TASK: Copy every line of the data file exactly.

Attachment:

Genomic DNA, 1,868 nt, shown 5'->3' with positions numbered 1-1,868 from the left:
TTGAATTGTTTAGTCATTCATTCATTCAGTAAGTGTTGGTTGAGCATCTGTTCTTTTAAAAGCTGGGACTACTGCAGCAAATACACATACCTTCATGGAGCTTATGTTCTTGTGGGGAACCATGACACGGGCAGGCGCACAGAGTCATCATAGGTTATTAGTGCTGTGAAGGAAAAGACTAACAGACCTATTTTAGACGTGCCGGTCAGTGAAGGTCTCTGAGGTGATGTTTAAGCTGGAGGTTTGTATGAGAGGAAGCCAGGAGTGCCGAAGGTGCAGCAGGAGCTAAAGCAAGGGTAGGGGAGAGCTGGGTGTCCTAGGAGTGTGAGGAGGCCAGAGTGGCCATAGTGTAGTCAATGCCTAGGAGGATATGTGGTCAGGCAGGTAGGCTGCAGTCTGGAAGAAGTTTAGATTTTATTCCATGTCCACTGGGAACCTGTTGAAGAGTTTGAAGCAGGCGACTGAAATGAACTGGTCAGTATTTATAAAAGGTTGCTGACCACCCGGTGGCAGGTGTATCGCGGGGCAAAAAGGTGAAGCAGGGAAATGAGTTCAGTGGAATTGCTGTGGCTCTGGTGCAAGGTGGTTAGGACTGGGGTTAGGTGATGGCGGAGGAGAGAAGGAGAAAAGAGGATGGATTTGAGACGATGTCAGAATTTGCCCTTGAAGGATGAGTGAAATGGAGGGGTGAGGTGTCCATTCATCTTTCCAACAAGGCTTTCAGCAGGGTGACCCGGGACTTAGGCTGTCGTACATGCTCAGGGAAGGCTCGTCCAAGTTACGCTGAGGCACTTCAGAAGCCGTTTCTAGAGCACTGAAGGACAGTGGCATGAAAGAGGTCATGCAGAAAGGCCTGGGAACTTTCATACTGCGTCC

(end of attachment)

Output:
Genomic DNA, 1,868 nt, shown 5'->3' with positions numbered 1-1,868 from the left:
TTGAATTGTTTAGTCATTCATTCATTCAGTAAGTGTTGGTTGAGCATCTGTTCTTTTAAAAGCTGGGACTACTGCAGCAAATACACATACCTTCATGGAGCTTATGTTCTTGTGGGGAACCATGACACGGGCAGGCGCACAGAGTCATCATAGGTTATTAGTGCTGTGAAGGAAAAGACTAACAGACCTATTTTAGACGTGCCGGTCAGTGAAGGTCTCTGAGGTGATGTTTAAGCTGGAGGTTTGTATGAGAGGAAGCCAGGAGTGCCGAAGGTGCAGCAGGAGCTAAAGCAAGGGTAGGGGAGAGCTGGGTGTCCTAGGAGTGTGAGGAGGCCAGAGTGGCCATAGTGTAGTCAATGCCTAGGAGGATATGTGGTCAGGCAGGTAGGCTGCAGTCTGGAAGAAGTTTAGATTTTATTCCATGTCCACTGGGAACCTGTTGAAGAGTTTGAAGCAGGCGACTGAAATGAACTGGTCAGTATTTATAAAAGGTTGCTGACCACCCGGTGGCAGGTGTATCGCGGGGCAAAAAGGTGAAGCAGGGAAATGAGTTCAGTGGAATTGCTGTGGCTCTGGTGCAAGGTGGTTAGGACTGGGGTTAGGTGATGGCGGAGGAGAGAAGGAGAAAAGAGGATGGATTTGAGACGATGTCAGAATTTGCCCTTGAAGGATGAGTGAAATGGAGGGGTGAGGTGTCCATTCATCTTTCCAACAAGGCTTTCAGCAGGGTGACCCGGGACTTAGGCTGTCGTACATGCTCAGGGAAGGCTCGTCCAAGTTACGCTGAGGCACTTCAGAAGCCGTTTCTAGAGCACTGAAGGACAGTGGCATGAAAGAGGTCATGCAGAAAGGCCTGGGAACTTTCATACTGCGTCC